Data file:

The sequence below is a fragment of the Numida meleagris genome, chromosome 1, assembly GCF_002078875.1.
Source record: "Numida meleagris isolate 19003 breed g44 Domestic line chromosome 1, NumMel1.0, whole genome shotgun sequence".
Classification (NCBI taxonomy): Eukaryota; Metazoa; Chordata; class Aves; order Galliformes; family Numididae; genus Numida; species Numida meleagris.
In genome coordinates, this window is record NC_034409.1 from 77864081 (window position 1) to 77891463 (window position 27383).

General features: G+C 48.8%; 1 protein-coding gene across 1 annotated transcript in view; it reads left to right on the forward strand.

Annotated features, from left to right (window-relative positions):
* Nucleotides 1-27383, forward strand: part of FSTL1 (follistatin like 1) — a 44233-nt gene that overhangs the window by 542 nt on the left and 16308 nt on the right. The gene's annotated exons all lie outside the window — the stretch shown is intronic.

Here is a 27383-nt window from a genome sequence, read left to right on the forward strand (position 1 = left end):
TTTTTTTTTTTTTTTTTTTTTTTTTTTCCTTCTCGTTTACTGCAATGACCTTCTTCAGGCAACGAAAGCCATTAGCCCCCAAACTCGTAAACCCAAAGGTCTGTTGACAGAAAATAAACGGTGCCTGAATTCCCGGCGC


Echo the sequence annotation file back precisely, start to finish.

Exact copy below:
The sequence below is a fragment of the Numida meleagris genome, chromosome 1, assembly GCF_002078875.1.
Source record: "Numida meleagris isolate 19003 breed g44 Domestic line chromosome 1, NumMel1.0, whole genome shotgun sequence".
Classification (NCBI taxonomy): Eukaryota; Metazoa; Chordata; class Aves; order Galliformes; family Numididae; genus Numida; species Numida meleagris.
In genome coordinates, this window is record NC_034409.1 from 77864081 (window position 1) to 77891463 (window position 27383).

General features: G+C 48.8%; 1 protein-coding gene across 1 annotated transcript in view; it reads left to right on the forward strand.

Annotated features, from left to right (window-relative positions):
* Nucleotides 1-27383, forward strand: part of FSTL1 (follistatin like 1) — a 44233-nt gene that overhangs the window by 542 nt on the left and 16308 nt on the right. The gene's annotated exons all lie outside the window — the stretch shown is intronic.

Here is a 27383-nt window from a genome sequence, read left to right on the forward strand (position 1 = left end):
TTTTTTTTTTTTTTTTTTTTTTTTTTTCCTTCTCGTTTACTGCAATGACCTTCTTCAGGCAACGAAAGCCATTAGCCCCCAAACTCGTAAACCCAAAGGTCTGTTGACAGAAAATAAACGGTGCCTGAATTCCCGGCGC